FIG. 6 discloses a further embodiment of my invention in which the vent cap at the apex or center of the fallout shelter is eliminated and a vent pipe 56 is provided extending from the pit under berm 11 and outwardly of cover 16. A vent cap 57 may be positioned on the end of vent pipe 56 and preferably contains a filter material therein to filter the air coming in through pipe 56. Vent pipe 56 may be used either with the embodiment of the invention shown in FIGS. 1-4 or with the embodiment of the invention shown in FIG. 5. Upon the partial collapsing of the upper portion of cover 16 air moves out vent pipe 56 from the pit and upon the expansion of cover l6 from the partially collapsed position thereof, air is taken in through pipe 56.
From the foregoing, it will be understood that I have provided a fallout shelter having a cover thereon formed of a hard finished material and of a slope sufficient to allow fallout particles to slide downwardly behind a layer of earth or the like whereby protection against gamma radiation will be provided. In order to obtain fresh air within the enclosed area of the fall out shelter, a bellows type principle is employed which comprises moving the upper portion of the cover downwardly or inwardly of the shelter to create compressive forces thereby forcing air out of the vent; then releasing the cover so that it returns to its original expanded position whereby a partial suction within the fallout shelter is created and air is brought in the shelter through a filter.
While I have shown my invention in more than one form, it will be obvious to those skilled in the art that it is not so limited, but is susceptible of various other changes and modifications without departing from the spirit thereof, and I desire, therefore, that only such limitations shall be placed thereupon as are specifically set forth in the appended claim.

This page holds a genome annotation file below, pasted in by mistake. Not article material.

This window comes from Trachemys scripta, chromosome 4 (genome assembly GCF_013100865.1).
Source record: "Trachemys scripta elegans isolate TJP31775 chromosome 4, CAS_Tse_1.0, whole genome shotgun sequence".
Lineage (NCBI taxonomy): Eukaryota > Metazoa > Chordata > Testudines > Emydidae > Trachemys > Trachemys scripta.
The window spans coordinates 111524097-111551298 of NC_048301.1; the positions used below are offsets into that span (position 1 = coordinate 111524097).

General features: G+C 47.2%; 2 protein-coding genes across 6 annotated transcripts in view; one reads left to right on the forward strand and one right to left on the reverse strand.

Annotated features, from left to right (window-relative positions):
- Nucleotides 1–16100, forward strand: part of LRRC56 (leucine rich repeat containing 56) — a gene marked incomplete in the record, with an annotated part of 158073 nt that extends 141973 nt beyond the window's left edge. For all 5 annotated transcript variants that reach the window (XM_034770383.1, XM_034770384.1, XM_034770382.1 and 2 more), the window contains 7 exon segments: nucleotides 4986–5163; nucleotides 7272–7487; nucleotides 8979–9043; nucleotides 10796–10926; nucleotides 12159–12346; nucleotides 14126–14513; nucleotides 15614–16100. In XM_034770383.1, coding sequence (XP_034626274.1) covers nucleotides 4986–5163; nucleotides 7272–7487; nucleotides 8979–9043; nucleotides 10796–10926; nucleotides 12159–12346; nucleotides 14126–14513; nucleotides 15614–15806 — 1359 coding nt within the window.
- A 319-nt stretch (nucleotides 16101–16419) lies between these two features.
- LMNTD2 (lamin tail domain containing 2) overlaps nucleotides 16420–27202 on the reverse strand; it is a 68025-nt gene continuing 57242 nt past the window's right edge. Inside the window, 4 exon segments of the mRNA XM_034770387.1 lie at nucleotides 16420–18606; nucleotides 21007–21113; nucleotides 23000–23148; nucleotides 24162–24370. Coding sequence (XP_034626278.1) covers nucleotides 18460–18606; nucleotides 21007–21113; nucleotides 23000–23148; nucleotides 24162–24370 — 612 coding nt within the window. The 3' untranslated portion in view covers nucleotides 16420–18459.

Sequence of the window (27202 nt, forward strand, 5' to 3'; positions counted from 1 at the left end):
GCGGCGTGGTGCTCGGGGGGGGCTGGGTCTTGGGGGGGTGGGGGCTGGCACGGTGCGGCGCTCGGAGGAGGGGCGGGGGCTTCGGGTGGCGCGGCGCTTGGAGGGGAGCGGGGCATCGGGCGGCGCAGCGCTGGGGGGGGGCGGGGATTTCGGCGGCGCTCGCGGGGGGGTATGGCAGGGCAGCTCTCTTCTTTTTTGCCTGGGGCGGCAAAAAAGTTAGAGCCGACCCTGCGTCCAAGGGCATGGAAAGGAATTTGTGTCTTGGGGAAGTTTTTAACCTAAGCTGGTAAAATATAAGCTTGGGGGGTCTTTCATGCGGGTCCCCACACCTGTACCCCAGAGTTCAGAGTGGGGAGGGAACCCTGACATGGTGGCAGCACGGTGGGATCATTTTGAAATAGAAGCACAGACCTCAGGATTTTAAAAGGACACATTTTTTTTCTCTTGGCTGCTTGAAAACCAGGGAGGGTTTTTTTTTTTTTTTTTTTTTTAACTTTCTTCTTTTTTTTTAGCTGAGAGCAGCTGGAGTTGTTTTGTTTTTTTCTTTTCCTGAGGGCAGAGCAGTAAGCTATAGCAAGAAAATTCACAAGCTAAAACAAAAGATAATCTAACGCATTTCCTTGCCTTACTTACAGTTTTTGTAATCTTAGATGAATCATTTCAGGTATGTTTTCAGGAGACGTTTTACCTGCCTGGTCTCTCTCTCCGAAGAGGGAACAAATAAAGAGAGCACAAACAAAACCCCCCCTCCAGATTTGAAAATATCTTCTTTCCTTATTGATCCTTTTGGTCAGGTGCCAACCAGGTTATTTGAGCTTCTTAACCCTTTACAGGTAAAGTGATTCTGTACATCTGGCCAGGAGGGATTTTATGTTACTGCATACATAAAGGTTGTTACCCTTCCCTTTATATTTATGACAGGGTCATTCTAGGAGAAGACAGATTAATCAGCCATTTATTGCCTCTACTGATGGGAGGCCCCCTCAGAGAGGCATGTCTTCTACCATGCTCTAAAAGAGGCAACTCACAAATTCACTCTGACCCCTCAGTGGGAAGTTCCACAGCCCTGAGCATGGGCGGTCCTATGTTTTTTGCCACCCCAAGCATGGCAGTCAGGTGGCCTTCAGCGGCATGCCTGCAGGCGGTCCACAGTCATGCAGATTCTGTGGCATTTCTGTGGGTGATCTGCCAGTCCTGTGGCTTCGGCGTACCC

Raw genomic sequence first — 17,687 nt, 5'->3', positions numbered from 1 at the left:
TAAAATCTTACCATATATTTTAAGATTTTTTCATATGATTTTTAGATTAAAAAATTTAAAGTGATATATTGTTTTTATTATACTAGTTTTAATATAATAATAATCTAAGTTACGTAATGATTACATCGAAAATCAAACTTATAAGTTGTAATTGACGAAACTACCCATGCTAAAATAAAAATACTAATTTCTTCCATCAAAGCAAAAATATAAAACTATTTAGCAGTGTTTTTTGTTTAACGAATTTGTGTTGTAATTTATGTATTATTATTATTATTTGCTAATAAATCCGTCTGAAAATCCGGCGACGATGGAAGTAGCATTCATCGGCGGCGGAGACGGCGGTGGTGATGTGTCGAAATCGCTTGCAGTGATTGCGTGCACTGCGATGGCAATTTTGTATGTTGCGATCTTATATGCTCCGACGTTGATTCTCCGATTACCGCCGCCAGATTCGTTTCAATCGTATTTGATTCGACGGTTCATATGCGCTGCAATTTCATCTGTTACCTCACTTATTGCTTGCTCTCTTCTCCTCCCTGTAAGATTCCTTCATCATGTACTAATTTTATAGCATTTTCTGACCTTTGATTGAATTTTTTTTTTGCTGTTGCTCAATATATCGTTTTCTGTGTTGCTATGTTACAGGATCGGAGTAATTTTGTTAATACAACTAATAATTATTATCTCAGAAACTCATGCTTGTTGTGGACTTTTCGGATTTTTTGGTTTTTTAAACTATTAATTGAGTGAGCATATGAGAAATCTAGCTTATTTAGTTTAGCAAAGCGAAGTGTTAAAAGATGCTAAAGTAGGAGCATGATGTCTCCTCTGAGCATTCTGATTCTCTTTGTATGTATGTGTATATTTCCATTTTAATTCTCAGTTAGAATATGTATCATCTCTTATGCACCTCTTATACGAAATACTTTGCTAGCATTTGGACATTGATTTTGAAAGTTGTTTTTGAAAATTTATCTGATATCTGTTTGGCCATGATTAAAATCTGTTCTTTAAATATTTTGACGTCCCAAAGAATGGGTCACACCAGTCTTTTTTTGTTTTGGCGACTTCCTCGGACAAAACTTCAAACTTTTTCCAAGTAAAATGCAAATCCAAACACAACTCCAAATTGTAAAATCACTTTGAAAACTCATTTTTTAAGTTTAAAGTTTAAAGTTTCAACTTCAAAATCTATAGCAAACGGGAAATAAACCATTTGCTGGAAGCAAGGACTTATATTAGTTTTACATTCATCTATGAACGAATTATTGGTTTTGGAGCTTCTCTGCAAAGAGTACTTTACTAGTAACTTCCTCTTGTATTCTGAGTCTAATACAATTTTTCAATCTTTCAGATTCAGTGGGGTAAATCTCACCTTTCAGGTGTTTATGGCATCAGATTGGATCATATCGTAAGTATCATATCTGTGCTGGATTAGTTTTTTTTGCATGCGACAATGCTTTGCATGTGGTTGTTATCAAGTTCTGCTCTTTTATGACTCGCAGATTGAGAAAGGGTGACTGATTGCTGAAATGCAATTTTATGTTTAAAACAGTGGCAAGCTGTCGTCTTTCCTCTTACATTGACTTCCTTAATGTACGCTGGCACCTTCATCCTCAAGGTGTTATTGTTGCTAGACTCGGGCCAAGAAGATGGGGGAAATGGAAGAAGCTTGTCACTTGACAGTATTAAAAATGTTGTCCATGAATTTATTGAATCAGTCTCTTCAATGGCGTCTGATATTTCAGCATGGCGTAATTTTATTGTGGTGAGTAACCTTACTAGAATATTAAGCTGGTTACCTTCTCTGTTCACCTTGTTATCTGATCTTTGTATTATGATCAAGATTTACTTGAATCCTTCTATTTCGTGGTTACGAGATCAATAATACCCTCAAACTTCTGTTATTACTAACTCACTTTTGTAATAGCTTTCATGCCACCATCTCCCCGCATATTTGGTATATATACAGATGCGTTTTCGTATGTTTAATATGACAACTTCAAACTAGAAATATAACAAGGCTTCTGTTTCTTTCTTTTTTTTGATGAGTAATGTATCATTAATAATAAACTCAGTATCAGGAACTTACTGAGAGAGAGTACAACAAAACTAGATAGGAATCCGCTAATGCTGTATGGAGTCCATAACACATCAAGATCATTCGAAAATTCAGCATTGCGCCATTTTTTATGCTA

What I claim is:
A fallout shelter comprising (a) a pit,
(b) a berm extending around and above the upper edge of the pit and being of a sufiicient height and thickness to provide a shield against radioactive particles,
(c) an outwardly and downwardly flaring flexible cover over the pit extending over and outwardly of the berm and having a smooth slick outer surface to impart sliding action to radioactive dust particles whereby they are removed from the cover to a position outwardly of said berm,
(d) means anchoring the outer edges of the cover outwardly of the berm,
(e) an intermediate support in 'said pit supporting the apex of the cover at a height to provide a suificient outer slope of the cover from the apex for radio active dust particles to slide oil the slick cover to a position outwardly of the berm,
(7') movable means adjacent the upper end of the support operatively connected to the cover and urging continuously the cover outwardly of the pit to fully expanded position,
(g) manual means to move successively said movable means so that it moves to a position to collapse partially the upper portion of the cover and then perrnits expansion of the cover through the return of the movable means to its original position to produce concomitantly vibration and a bellows effect,
(h) and there being an exhaust vent communicating with the pit inwardly of the'cover to permit air under the cover to be removedifrom the pit upon collapsing of the upper portion of the cover and to permit fresh air to be brought in upon expansion of the cover.
References (Jited by the Examiner UNITED STATES PATENTS 256,774 4/ 82 Watson -23 284,846 9/83 Herron 50-187 1,409,316 3/22 Smith 135--1 1,451,208 4/23 Dunn 13515 2,35 5,248 8/44 Stevens 50-5 2 2,475,515 7/49 Potter 135-1 2,792,794 5/57 Miller 50-48 2,873,750 2/59 McCarthy 1351 2,97 4,747 3/61 Coolidge et al. 183-7 2,978,75 8 4/61 Dunn 50268 FOREIGN PATENTS 680,846 9/39 Germany.
JACOB L. NACKENOFF, Primary Examiner.
WILLIAM I. MUSHAKE, HENRY C. SUTHERLAND,